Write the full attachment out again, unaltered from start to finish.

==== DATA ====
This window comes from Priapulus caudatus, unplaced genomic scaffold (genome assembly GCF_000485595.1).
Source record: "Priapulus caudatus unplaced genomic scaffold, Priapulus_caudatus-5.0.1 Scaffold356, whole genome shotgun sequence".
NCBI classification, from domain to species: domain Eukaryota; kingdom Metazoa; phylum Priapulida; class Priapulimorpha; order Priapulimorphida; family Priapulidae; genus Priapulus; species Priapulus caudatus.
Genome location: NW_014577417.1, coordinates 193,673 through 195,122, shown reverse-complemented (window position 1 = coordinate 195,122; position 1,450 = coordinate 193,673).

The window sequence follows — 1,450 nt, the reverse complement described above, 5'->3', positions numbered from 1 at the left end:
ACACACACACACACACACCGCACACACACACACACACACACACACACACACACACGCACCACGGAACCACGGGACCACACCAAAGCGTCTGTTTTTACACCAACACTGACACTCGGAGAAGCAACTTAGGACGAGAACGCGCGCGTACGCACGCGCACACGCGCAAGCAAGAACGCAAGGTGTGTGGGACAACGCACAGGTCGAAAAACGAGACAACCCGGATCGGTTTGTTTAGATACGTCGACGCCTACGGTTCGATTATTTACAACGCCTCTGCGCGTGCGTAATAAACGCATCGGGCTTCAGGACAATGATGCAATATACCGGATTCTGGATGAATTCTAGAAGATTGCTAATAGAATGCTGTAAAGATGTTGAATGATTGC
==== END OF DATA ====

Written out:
This window comes from Priapulus caudatus, unplaced genomic scaffold (genome assembly GCF_000485595.1).
Source record: "Priapulus caudatus unplaced genomic scaffold, Priapulus_caudatus-5.0.1 Scaffold356, whole genome shotgun sequence".
NCBI classification, from domain to species: domain Eukaryota; kingdom Metazoa; phylum Priapulida; class Priapulimorpha; order Priapulimorphida; family Priapulidae; genus Priapulus; species Priapulus caudatus.
Genome location: NW_014577417.1, coordinates 193,673 through 195,122, shown reverse-complemented (window position 1 = coordinate 195,122; position 1,450 = coordinate 193,673).

The window sequence follows — 1,450 nt, the reverse complement described above, 5'->3', positions numbered from 1 at the left end:
ACACACACACACACACACCGCACACACACACACACACACACACACACACACACACGCACCACGGAACCACGGGACCACACCAAAGCGTCTGTTTTTACACCAACACTGACACTCGGAGAAGCAACTTAGGACGAGAACGCGCGCGTACGCACGCGCACACGCGCAAGCAAGAACGCAAGGTGTGTGGGACAACGCACAGGTCGAAAAACGAGACAACCCGGATCGGTTTGTTTAGATACGTCGACGCCTACGGTTCGATTATTTACAACGCCTCTGCGCGTGCGTAATAAACGCATCGGGCTTCAGGACAATGATGCAATATACCGGATTCTGGATGAATTCTAGAAGATTGCTAATAGAATGCTGTAAAGATGTTGAATGATTGC